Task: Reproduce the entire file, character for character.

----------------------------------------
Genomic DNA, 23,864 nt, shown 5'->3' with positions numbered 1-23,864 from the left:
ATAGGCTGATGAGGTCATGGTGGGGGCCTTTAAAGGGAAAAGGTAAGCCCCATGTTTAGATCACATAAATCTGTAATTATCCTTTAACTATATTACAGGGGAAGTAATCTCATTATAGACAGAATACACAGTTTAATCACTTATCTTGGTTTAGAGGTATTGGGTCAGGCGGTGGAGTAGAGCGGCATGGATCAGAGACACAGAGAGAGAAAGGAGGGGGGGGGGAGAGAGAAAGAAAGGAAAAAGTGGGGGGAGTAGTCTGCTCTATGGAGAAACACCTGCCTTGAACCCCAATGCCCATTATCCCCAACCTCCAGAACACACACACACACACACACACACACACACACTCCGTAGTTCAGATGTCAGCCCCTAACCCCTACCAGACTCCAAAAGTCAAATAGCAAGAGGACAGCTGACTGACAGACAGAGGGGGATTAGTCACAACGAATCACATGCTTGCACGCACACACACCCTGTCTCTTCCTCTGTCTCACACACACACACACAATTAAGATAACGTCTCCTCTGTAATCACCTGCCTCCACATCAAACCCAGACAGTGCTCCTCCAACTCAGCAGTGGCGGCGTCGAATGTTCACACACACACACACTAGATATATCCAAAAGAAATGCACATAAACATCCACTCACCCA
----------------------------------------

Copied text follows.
Genomic DNA, 23,864 nt, shown 5'->3' with positions numbered 1-23,864 from the left:
ATAGGCTGATGAGGTCATGGTGGGGGCCTTTAAAGGGAAAAGGTAAGCCCCATGTTTAGATCACATAAATCTGTAATTATCCTTTAACTATATTACAGGGGAAGTAATCTCATTATAGACAGAATACACAGTTTAATCACTTATCTTGGTTTAGAGGTATTGGGTCAGGCGGTGGAGTAGAGCGGCATGGATCAGAGACACAGAGAGAGAAAGGAGGGGGGGGGGAGAGAGAAAGAAAGGAAAAAGTGGGGGGAGTAGTCTGCTCTATGGAGAAACACCTGCCTTGAACCCCAATGCCCATTATCCCCAACCTCCAGAACACACACACACACACACACACACACACACACTCCGTAGTTCAGATGTCAGCCCCTAACCCCTACCAGACTCCAAAAGTCAAATAGCAAGAGGACAGCTGACTGACAGACAGAGGGGGATTAGTCACAACGAATCACATGCTTGCACGCACACACACCCTGTCTCTTCCTCTGTCTCACACACACACACACAATTAAGATAACGTCTCCTCTGTAATCACCTGCCTCCACATCAAACCCAGACAGTGCTCCTCCAACTCAGCAGTGGCGGCGTCGAATGTTCACACACACACACACTAGATATATCCAAAAGAAATGCACATAAACATCCACTCACCCA